Last year, Neil Weintraub of the Northern Arizona Trail Runners and race director of the Big Brothers Big Sisters Half Marathon, teamed up with Eddie Carlin of Mountain Man Events to start the Flagstaff Feats of Fortitude Challenge. Both the half marathon and Mountain Man olympic distance and half iron distance triathlons take place on the same weekend, but different days, and the challenge is to do both (half marathon Saturday, triathlon Sunday). An added perk is that the fastest combined time for the half + half or half + olympic get free entry for the following year’s races. I won it for the half + olympic last year, so I was in again for this year because you cant beat free entry! It also has a good training effect and finishing the olympic on Sunday feels more like finishing a half iron.
I basically stuck to the same plan for the half marathon as last year, and that was to stay in control but not leave it all out there with the main focus on the tri the next day. I mainly wanted to stick to a heart rate of around 160bpm, and on flat terrain that puts me around 6:15 a mile at my current fitness level. I did want to place in the top 10 overall (I was 5th last year), so if it was a particularly competitive year, I was willing to go harder to stay in that top 10.
This is a very, very slow course – not many sections seem to be flat and there’s a ton of uphill in the first 7.5 – 8 miles. Then you throw in a minimum of 6,900′ of elevation! I wanted to minimize the damage from this race as much as possible, so I wore Skins A400 calf sleeves. I’ve been a compression skeptic for some time and while training so heavily, you become pretty receptive to what works and what doesn’t when it comes to recovery. I’ve consistently found that my lower legs always feel better the day after hard run workouts if that hard run was done wearing the calf sleeves, I assume from the minimized muscle vibration/shock.
Anywho, the first mile or so is gradual uphill, then you get onto the dirt at Thorpe Park where the real climbing begins. It’s one of those hills that seems to just get steeper and steeper as you go, and that mile was an 8:23 at an average HR of 161 already! After that, I settled into a more comfortable state, but it was noticeable that our recent and frequent rains made the terrain rather unpredictable. I’m definitely a rhythm type of runner and I was never really able to get into a groove because of how uneven all of the dried mud was. The hills don’t help either, of course. Throughout the middle of the race, I was seated firmly in the middle of the top 10 as well and I was completely alone for several miles. I occasionally caught glimpses of people up ahead. I caught one guy after the last uphill (finally) around 7.5 miles and very gradually caught up to another guy just before the descent off of the mesa near 11 miles. I came up next to him and it was nice to actually have someone to run with after being in no-man’s land for so long. As expected, he pulled ahead on the really steep downhill (I pranced down the hill trying to save my thighs haha) but I gradually reeled him in near 12.5 miles. Since I wasn’t fully racing up until this point, I did have gas left in the tank and I decided I would give it whatever it took to come in ahead of him. I upped the effort at 12.9 miles and brought it home hard (at least for someone training for Ironman distance…), covering the last .3mi* at 5min/mi pace. That did the trick, I came in ahead of that dude and I finished 4th overall and 1st in the 20-29 age group. Happy to finish one place better than last year!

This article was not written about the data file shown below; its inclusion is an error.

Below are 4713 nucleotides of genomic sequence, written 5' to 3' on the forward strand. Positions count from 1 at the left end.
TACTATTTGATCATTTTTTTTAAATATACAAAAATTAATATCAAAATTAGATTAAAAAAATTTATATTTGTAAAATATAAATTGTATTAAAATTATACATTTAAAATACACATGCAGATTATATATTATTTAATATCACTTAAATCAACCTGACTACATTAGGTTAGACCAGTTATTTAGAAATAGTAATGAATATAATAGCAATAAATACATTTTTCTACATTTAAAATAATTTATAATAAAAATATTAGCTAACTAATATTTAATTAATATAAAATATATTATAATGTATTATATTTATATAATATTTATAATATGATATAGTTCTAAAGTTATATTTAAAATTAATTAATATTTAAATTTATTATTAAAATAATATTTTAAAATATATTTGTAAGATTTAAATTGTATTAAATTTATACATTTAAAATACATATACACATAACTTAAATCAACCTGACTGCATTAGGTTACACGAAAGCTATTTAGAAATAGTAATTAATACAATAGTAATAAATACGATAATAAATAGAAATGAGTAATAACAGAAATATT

Elevation, HR**, splits:
The rest of the day ended up being pretty busy but I tried to focus on recovery as much as possible. I did a cooldown jog, had recovery drink, and took an ice bath within an hour of finishing. I also tried to eat well. There was a short swim thrown in there to have my technique checked out; you gotta take advantage while your coach is in town!
*The course was long by .2mi according to the Garmin
**Ignore that early HR spike, bad reading